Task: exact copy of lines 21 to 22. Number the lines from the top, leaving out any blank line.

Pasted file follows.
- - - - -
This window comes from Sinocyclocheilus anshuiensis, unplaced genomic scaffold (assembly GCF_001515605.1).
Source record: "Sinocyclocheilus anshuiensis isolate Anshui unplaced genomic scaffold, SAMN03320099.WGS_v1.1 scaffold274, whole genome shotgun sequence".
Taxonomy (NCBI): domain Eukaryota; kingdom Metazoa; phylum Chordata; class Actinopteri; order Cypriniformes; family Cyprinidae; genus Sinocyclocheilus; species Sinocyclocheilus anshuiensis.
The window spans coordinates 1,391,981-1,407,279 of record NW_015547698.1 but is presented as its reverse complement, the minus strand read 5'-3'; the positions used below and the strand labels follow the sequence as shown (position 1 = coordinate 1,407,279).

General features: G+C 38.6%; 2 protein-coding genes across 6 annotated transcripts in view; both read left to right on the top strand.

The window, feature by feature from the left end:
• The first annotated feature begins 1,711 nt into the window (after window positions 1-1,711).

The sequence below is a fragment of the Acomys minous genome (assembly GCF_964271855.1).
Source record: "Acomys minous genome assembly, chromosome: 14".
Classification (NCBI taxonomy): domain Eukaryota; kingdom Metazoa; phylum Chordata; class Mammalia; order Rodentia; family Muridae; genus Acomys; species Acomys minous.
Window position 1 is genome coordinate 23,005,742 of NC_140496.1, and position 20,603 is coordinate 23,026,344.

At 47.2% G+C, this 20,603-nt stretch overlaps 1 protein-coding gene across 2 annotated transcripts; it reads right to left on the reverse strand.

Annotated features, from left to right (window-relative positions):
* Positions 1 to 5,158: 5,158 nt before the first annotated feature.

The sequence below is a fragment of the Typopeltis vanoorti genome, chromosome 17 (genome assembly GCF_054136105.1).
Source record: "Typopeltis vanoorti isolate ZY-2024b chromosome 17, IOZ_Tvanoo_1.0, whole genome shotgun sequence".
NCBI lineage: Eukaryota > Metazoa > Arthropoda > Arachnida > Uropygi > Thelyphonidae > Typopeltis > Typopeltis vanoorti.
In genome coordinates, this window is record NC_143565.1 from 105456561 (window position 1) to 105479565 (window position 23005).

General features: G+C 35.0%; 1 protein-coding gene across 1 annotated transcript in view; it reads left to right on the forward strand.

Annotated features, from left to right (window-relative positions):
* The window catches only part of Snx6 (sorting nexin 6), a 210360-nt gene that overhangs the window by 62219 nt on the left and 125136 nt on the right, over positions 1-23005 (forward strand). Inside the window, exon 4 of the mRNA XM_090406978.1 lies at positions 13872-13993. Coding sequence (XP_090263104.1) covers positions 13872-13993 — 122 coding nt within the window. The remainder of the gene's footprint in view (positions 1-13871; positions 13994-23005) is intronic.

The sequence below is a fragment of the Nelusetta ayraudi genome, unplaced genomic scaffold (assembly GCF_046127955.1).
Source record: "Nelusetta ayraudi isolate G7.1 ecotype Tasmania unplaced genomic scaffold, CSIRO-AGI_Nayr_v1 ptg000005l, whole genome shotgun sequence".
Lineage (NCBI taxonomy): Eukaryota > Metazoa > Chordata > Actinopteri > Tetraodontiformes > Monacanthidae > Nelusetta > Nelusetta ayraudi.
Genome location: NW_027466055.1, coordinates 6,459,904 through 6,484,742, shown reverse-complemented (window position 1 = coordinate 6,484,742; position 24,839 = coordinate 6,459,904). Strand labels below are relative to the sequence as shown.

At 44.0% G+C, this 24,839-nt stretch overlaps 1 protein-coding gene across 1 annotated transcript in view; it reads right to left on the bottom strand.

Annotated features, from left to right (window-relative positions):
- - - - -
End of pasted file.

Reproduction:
* The window catches only part of Snx6 (sorting nexin 6), a 210360-nt gene that overhangs the window by 62219 nt on the left and 125136 nt on the right, over positions 1-23005 (forward strand). Inside the window, exon 4 of the mRNA XM_090406978.1 lies at positions 13872-13993. Coding sequence (XP_090263104.1) covers positions 13872-13993 — 122 coding nt within the window. The remainder of the gene's footprint in view (positions 1-13871; positions 13994-23005) is intronic.

The sequence below is a fragment of the Nelusetta ayraudi genome, unplaced genomic scaffold (assembly GCF_046127955.1).